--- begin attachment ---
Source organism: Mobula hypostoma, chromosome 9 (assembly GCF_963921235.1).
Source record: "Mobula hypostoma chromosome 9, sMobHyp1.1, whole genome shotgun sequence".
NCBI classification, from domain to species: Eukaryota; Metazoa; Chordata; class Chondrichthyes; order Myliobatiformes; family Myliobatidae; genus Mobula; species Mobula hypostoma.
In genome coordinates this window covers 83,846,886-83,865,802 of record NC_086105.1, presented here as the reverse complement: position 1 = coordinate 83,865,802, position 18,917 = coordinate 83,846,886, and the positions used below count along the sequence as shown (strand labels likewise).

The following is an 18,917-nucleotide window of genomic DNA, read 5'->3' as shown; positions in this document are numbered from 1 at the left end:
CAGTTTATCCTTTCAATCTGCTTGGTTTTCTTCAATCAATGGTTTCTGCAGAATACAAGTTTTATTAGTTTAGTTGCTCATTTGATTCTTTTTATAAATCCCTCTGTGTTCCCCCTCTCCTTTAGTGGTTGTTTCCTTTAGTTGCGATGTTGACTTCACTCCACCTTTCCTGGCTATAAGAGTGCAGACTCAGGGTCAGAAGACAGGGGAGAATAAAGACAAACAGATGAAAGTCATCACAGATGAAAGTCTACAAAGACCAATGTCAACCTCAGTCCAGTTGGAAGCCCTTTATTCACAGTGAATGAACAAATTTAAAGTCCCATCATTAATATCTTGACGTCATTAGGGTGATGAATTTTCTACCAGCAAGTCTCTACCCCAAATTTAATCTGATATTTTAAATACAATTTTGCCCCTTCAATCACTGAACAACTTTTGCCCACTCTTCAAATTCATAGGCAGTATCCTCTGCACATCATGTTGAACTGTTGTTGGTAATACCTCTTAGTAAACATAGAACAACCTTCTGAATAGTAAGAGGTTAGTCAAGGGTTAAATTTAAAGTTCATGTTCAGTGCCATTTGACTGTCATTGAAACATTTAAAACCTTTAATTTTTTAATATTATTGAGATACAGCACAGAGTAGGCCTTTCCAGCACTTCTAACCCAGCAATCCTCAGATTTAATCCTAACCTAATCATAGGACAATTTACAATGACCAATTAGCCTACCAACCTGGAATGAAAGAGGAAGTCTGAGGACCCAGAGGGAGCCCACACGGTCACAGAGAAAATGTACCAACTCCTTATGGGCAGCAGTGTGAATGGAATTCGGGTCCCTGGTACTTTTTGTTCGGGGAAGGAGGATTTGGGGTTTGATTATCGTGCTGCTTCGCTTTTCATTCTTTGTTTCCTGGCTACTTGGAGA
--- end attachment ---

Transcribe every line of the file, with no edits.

Source organism: Mobula hypostoma, chromosome 9 (assembly GCF_963921235.1).
Source record: "Mobula hypostoma chromosome 9, sMobHyp1.1, whole genome shotgun sequence".
NCBI classification, from domain to species: Eukaryota; Metazoa; Chordata; class Chondrichthyes; order Myliobatiformes; family Myliobatidae; genus Mobula; species Mobula hypostoma.
In genome coordinates this window covers 83,846,886-83,865,802 of record NC_086105.1, presented here as the reverse complement: position 1 = coordinate 83,865,802, position 18,917 = coordinate 83,846,886, and the positions used below count along the sequence as shown (strand labels likewise).

The following is an 18,917-nucleotide window of genomic DNA, read 5'->3' as shown; positions in this document are numbered from 1 at the left end:
CAGTTTATCCTTTCAATCTGCTTGGTTTTCTTCAATCAATGGTTTCTGCAGAATACAAGTTTTATTAGTTTAGTTGCTCATTTGATTCTTTTTATAAATCCCTCTGTGTTCCCCCTCTCCTTTAGTGGTTGTTTCCTTTAGTTGCGATGTTGACTTCACTCCACCTTTCCTGGCTATAAGAGTGCAGACTCAGGGTCAGAAGACAGGGGAGAATAAAGACAAACAGATGAAAGTCATCACAGATGAAAGTCTACAAAGACCAATGTCAACCTCAGTCCAGTTGGAAGCCCTTTATTCACAGTGAATGAACAAATTTAAAGTCCCATCATTAATATCTTGACGTCATTAGGGTGATGAATTTTCTACCAGCAAGTCTCTACCCCAAATTTAATCTGATATTTTAAATACAATTTTGCCCCTTCAATCACTGAACAACTTTTGCCCACTCTTCAAATTCATAGGCAGTATCCTCTGCACATCATGTTGAACTGTTGTTGGTAATACCTCTTAGTAAACATAGAACAACCTTCTGAATAGTAAGAGGTTAGTCAAGGGTTAAATTTAAAGTTCATGTTCAGTGCCATTTGACTGTCATTGAAACATTTAAAACCTTTAATTTTTTAATATTATTGAGATACAGCACAGAGTAGGCCTTTCCAGCACTTCTAACCCAGCAATCCTCAGATTTAATCCTAACCTAATCATAGGACAATTTACAATGACCAATTAGCCTACCAACCTGGAATGAAAGAGGAAGTCTGAGGACCCAGAGGGAGCCCACACGGTCACAGAGAAAATGTACCAACTCCTTATGGGCAGCAGTGTGAATGGAATTCGGGTCCCTGGTACTTTTTGTTCGGGGAAGGAGGATTTGGGGTTTGATTATCGTGCTGCTTCGCTTTTCATTCTTTGTTTCCTGGCTACTTGGAGA